If you were paying attention to the above numbers, you might have caught a little something odd. Barrel length. Whichever way you slice it, a 24-inch barrel on an AR-15 is mighty long. But to get the Valkyrie singing, plenty of bore is required. Even a small deviation has consequences. An example.
Take 24-inch barrel and 18-inch barrel rifles shooting the same .224 Valkyrie load, in this case Hornaday’s 88-grain Match round topped with its excellent ELD bullet (.545 BC G1). From the longer barrel, the bullet leaves the muzzle at around 2,675 fps and the shorter somewhere in the neighborhood of 2,555 fps. As expected, the extra 125 fps out of the 24-inch barrel shoots much flatter. With a 100-yard zero, the two are nearly neck and neck at 500-yards, but by 1,000 yards the 24-inch barreled rifle drops somewhere around 60-inches less than its compatriot. Additionally, the 18-inch barrel goes sub-sonic at 1,200 yards, while the 24-inch barrel nearly makes it to 1,300 yards.
To be sure, there is some hair-splitting in this comparison. Nevertheless, for those who take weight and wieldiness of a rifle into account, it’s worth keeping in mind. Plus, there’s a little matter of where the .224 Valkyrie falls out at pedestrian ranges, especially for those who might apply the cartridge to more than shooting a country mile. Let’s parse that out with another example.
Match the same Hornady load as before against the 5.56 NATO 62-grain M855 Green Tip (.305 BC G1, roughly). Here we’ll launch the 5.56 from a 16-inch carbine, which pushes the bullet out around 2,946 fps and the Valkyrie from the 24-inch barrel, with its previous performance standards. It goes without saying, the .224 Valkyrie outperforms at long-range, expected given the lighter 5.56 goes sub-sonic at 800 yards. Before then, we observe something interesting. The 5.56 has a marginally flatter trajectory than its heavier compatriot at intermediate ranges. It’s only surpassed by the Valkyrie beyond the 400-yard mark and tracks the heavier bullet’s trajectory closely until 500 yards. Salient, especially since the 5.56 accomplishes this feat from a rifle boasting a barrel 8-inches shorter and presumably much lighter than the Valkyrie gun.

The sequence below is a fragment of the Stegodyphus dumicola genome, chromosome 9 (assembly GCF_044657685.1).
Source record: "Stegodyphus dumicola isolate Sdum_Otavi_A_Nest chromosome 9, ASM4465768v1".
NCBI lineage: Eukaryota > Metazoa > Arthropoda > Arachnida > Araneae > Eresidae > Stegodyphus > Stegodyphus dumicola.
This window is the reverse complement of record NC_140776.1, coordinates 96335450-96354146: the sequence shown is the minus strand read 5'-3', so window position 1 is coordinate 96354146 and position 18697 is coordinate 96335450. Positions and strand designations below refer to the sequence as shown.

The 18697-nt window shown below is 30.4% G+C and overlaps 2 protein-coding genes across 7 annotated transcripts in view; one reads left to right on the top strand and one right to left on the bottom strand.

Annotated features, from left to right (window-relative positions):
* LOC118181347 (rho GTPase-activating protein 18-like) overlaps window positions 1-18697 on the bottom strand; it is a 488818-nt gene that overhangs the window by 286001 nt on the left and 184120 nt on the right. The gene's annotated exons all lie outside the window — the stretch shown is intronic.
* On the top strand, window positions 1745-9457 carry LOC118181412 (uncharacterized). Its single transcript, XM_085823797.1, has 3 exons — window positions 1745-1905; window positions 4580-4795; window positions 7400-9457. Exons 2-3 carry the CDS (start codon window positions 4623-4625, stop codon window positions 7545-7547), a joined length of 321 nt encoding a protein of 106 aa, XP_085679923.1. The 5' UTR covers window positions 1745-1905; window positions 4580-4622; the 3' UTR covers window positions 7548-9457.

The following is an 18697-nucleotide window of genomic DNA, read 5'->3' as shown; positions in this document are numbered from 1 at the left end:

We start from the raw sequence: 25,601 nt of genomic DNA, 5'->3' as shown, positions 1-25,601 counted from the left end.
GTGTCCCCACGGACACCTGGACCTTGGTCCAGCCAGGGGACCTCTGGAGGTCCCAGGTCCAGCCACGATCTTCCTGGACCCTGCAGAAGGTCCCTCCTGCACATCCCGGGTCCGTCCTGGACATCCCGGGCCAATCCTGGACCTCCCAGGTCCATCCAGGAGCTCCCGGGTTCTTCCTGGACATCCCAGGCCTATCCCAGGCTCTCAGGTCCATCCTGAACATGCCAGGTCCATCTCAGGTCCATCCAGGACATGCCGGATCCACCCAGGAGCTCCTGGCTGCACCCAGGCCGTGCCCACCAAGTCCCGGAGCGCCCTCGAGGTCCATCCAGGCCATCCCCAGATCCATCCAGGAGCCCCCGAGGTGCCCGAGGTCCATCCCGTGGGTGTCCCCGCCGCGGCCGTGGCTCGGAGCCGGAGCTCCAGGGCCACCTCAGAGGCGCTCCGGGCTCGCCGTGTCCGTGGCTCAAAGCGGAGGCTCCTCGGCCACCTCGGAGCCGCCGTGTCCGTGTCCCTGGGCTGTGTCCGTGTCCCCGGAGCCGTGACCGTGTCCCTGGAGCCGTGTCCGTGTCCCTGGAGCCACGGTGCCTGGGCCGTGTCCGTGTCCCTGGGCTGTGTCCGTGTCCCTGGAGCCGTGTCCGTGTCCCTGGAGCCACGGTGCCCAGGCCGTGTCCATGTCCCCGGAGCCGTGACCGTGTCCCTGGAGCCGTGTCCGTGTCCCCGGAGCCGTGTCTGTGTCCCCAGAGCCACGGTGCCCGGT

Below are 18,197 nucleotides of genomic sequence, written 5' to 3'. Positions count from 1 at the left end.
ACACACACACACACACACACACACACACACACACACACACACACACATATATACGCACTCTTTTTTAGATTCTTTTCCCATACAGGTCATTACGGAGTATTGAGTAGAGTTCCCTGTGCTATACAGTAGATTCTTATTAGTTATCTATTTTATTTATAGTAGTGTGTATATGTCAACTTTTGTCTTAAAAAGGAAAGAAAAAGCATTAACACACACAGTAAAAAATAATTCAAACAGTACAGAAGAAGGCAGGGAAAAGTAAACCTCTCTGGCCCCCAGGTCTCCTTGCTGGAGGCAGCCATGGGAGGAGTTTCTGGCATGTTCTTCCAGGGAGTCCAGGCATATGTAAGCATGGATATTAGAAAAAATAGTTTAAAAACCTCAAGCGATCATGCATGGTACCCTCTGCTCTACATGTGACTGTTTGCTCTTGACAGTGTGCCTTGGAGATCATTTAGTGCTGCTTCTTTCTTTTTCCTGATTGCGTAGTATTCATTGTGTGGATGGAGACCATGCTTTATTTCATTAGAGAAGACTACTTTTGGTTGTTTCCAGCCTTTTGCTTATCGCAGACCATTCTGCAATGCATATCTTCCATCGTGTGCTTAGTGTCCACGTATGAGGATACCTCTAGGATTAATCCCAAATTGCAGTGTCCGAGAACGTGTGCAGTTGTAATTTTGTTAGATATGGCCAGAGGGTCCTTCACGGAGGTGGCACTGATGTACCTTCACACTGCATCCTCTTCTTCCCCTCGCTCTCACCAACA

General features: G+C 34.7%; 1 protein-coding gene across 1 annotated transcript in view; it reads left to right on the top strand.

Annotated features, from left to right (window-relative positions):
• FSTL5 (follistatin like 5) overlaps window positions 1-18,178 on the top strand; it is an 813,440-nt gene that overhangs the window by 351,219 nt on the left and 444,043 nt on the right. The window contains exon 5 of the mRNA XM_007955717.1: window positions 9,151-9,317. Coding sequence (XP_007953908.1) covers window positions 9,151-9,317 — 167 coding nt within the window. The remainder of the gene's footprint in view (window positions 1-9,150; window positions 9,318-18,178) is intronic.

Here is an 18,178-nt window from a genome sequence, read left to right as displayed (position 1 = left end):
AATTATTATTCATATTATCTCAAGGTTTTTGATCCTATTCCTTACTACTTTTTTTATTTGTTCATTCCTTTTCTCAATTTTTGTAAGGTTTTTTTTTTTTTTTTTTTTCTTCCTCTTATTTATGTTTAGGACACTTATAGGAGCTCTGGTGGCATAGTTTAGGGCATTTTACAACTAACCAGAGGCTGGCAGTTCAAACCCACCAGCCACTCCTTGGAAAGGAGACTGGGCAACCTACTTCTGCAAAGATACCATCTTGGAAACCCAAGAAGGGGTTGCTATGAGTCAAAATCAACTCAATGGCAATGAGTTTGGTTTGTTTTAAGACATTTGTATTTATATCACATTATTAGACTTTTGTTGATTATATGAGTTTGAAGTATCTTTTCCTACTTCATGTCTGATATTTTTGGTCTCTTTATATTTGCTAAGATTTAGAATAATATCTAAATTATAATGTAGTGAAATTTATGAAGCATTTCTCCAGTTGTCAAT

For dedicated long-range shooters, the concern about barrel length probably falls on deaf ears. For many, large rifles are not an issue and, given the extra weight, are perhaps desirable in ensuring accurate follow-up shots on the quick. But for a hunter who has to shimmy up to a tree during deer season or hump more than a mile to a coyote stand—both of which won’t likely take a shot over 400 yards—the extra burden becomes questionable.
Who’s It For?
Federal cooked up the .224 Valkyrie as a long-range option fit to compete against some of the most popular precision cartridges on the market. All in all, the cartridge hits this nail on the head. The AR-15 shooter looking to compete in the Precision Rifle Series gas-gun section or reach out to the rifle’s limits would do well investing in a complete build or an upper.
More practical-minded shooters might have to give the cartridge more thought. The .224 Valkyrie is a lights-out hunter and more than capable of owning middle ranges. But shooters must realize the cartridge mirrors more common AR-15 cartridges in those roles—at least in respect to trajectory—and does so from a much larger rifle. All in all, expect most .224 Valkyrie rifles and uppers to boast 18-plus-inch barrels—the majority greater than 20 inches.
There’s also a little matter of ammunition costs. Certainly, 2021 (when this article was written) has seen inflated ammunition costs, no matter the cartridge. In saner times, however, the 5.56 can be shot for penny’s on the dollar, while the .224 Valkyrie will command more than $1 per trigger pull with anything but the lightest range ammo.
The .224 Valkyrie rounded out the AR-15, legitimately getting it on par with other popular long-range platforms. But like everything pertaining to guns (and life) getting the most out of the specialist required tradeoffs—some of them not in line with every shooter. Similar to any other gun or cartridge conversation, only you can evaluate if those tradeoffs make sense.